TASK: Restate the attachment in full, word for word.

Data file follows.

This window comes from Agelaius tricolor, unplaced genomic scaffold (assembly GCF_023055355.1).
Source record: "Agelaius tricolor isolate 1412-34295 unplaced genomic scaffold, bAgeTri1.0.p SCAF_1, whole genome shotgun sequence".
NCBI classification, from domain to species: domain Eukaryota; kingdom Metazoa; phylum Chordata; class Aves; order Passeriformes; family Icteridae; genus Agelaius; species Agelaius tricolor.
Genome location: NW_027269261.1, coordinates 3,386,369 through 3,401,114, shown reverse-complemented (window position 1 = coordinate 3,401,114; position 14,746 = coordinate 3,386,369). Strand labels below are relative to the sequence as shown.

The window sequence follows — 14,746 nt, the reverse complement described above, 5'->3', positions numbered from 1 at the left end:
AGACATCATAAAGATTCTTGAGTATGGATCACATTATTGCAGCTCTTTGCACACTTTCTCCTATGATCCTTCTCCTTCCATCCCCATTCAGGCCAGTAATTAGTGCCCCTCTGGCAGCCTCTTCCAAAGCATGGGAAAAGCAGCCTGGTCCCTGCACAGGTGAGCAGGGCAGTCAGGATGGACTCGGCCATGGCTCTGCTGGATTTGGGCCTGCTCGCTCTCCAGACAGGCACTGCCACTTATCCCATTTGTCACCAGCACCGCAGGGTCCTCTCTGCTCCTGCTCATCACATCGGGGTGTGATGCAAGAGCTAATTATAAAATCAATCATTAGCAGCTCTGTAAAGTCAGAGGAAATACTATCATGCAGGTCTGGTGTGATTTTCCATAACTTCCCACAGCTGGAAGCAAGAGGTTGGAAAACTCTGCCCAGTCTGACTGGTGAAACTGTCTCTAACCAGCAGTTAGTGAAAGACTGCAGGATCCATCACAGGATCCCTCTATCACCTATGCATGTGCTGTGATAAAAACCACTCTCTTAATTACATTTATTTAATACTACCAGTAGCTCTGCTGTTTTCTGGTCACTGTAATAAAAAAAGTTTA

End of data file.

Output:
This window comes from Agelaius tricolor, unplaced genomic scaffold (assembly GCF_023055355.1).
Source record: "Agelaius tricolor isolate 1412-34295 unplaced genomic scaffold, bAgeTri1.0.p SCAF_1, whole genome shotgun sequence".
NCBI classification, from domain to species: domain Eukaryota; kingdom Metazoa; phylum Chordata; class Aves; order Passeriformes; family Icteridae; genus Agelaius; species Agelaius tricolor.
Genome location: NW_027269261.1, coordinates 3,386,369 through 3,401,114, shown reverse-complemented (window position 1 = coordinate 3,401,114; position 14,746 = coordinate 3,386,369). Strand labels below are relative to the sequence as shown.

The window sequence follows — 14,746 nt, the reverse complement described above, 5'->3', positions numbered from 1 at the left end:
AGACATCATAAAGATTCTTGAGTATGGATCACATTATTGCAGCTCTTTGCACACTTTCTCCTATGATCCTTCTCCTTCCATCCCCATTCAGGCCAGTAATTAGTGCCCCTCTGGCAGCCTCTTCCAAAGCATGGGAAAAGCAGCCTGGTCCCTGCACAGGTGAGCAGGGCAGTCAGGATGGACTCGGCCATGGCTCTGCTGGATTTGGGCCTGCTCGCTCTCCAGACAGGCACTGCCACTTATCCCATTTGTCACCAGCACCGCAGGGTCCTCTCTGCTCCTGCTCATCACATCGGGGTGTGATGCAAGAGCTAATTATAAAATCAATCATTAGCAGCTCTGTAAAGTCAGAGGAAATACTATCATGCAGGTCTGGTGTGATTTTCCATAACTTCCCACAGCTGGAAGCAAGAGGTTGGAAAACTCTGCCCAGTCTGACTGGTGAAACTGTCTCTAACCAGCAGTTAGTGAAAGACTGCAGGATCCATCACAGGATCCCTCTATCACCTATGCATGTGCTGTGATAAAAACCACTCTCTTAATTACATTTATTTAATACTACCAGTAGCTCTGCTGTTTTCTGGTCACTGTAATAAAAAAAGTTTA